In 2017, the American company Egan Airships presented a prototype of a new type of aircraft at the InterDrone exhibition. It could be called "plimp" (plimp is a combination of two English words meaning "airplane" and "airship"), but the startup's authors have already reserved this word as a trademark and require it to be used as an adjective. In fact, it is a soft airship with rigid wings, a tiltrotor power plant and a helicopter take-off and landing.
The idea for such a flying unit came to James Egan as a child, when he launched balloons and model airplanes from plywood. By attaching a large and light ball to a rigid airplane landing gear, the latter will always glide gently and the risk of a hard landing with disaster is eliminated. This formed the basis of "plimps" - after successful testing of the prototype, the company has already developed a commercial model and now needs investors for its construction.
Plymp uses helium to generate lift, but only 50%. The rest of the work is done by the motors - during takeoff, they are oriented vertically, the car does not need a takeoff run for lifting. Then the pilot puts the consoles in a horizontal position, by analogy with Bell Osprey tiltrotors, and the device flies like an airplane. When landing, the reverse process takes place, and the very design of the machine insures it from a hard collision with the ground.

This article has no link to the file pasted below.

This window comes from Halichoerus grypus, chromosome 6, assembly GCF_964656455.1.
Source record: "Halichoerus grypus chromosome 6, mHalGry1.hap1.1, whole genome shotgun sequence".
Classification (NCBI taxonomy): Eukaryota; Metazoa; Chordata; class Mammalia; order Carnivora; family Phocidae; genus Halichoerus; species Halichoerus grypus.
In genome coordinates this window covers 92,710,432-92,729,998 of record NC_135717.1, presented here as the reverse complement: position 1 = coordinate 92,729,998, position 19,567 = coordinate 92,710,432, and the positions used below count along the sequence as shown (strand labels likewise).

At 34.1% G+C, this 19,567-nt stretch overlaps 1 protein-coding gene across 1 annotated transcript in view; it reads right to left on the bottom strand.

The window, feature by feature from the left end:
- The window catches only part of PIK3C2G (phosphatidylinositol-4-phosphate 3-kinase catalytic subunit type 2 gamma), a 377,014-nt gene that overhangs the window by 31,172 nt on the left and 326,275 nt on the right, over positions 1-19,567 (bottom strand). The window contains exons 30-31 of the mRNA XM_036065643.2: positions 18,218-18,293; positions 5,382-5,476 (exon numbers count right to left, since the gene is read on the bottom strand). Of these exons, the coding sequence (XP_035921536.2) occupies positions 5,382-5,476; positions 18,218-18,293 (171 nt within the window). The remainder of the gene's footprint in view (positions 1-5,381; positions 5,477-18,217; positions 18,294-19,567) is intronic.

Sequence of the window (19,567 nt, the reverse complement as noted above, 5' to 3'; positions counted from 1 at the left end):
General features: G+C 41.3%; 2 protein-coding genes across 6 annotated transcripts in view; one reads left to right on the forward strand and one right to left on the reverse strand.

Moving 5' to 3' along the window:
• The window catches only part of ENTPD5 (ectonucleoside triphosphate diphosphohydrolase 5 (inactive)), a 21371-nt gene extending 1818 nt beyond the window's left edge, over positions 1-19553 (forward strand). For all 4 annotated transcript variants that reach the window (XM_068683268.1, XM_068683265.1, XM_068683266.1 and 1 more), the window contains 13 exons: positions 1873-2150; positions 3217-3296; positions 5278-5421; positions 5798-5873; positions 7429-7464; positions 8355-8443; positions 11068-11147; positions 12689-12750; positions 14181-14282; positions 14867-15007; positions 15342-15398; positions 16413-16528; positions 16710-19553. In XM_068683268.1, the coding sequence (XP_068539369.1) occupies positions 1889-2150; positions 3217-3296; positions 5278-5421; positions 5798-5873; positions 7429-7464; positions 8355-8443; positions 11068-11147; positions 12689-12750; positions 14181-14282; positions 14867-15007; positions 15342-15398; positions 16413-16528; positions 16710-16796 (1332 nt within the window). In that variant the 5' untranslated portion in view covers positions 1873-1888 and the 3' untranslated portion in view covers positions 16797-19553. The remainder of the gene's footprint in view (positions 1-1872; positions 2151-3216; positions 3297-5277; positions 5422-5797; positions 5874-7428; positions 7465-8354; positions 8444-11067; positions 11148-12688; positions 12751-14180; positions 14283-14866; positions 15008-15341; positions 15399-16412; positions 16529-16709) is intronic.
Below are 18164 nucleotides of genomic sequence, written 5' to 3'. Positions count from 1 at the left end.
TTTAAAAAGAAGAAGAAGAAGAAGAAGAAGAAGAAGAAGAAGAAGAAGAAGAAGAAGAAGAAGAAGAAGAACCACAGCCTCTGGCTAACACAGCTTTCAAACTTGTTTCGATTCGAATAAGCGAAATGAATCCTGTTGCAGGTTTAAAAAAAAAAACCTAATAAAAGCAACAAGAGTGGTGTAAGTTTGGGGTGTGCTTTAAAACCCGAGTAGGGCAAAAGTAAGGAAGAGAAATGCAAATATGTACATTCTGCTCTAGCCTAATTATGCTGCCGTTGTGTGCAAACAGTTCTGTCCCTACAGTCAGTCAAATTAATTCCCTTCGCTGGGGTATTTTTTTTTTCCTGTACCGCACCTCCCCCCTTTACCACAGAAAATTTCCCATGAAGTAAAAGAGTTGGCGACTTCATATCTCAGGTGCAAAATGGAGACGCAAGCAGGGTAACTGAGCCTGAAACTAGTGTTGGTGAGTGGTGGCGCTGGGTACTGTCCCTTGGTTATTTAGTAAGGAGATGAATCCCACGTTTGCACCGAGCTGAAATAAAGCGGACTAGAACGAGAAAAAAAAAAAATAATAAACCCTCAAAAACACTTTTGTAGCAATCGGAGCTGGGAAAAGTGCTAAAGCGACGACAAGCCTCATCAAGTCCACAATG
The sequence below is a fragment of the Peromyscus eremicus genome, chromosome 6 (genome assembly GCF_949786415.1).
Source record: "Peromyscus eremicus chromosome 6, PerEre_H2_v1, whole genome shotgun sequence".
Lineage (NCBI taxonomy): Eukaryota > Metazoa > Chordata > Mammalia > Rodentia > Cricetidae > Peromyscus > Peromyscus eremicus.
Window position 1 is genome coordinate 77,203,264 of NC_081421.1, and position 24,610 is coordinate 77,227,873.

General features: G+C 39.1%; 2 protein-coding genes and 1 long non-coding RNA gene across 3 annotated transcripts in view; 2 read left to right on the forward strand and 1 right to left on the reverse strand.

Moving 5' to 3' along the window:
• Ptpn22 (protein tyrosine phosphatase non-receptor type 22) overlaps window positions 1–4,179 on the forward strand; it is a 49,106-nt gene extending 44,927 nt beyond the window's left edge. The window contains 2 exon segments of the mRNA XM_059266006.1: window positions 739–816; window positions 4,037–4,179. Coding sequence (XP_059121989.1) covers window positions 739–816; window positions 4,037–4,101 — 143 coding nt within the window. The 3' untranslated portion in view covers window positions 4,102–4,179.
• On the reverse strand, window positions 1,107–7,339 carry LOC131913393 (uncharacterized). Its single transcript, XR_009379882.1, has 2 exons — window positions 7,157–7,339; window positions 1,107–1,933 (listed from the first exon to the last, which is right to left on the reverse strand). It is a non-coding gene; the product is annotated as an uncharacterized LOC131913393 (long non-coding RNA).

The current Model J can take a ton of cargo aboard and take it 420 km in 3 hours. Or fly 2, 100 km empty, acting as a mobile communications repeater or billboard. This machine has lower fuel consumption than airplanes and helicopters, and it handles much better in bad weather than an airship. The area of application of plimps is also extensive, and the construction of one copy is estimated at only $ 4 million.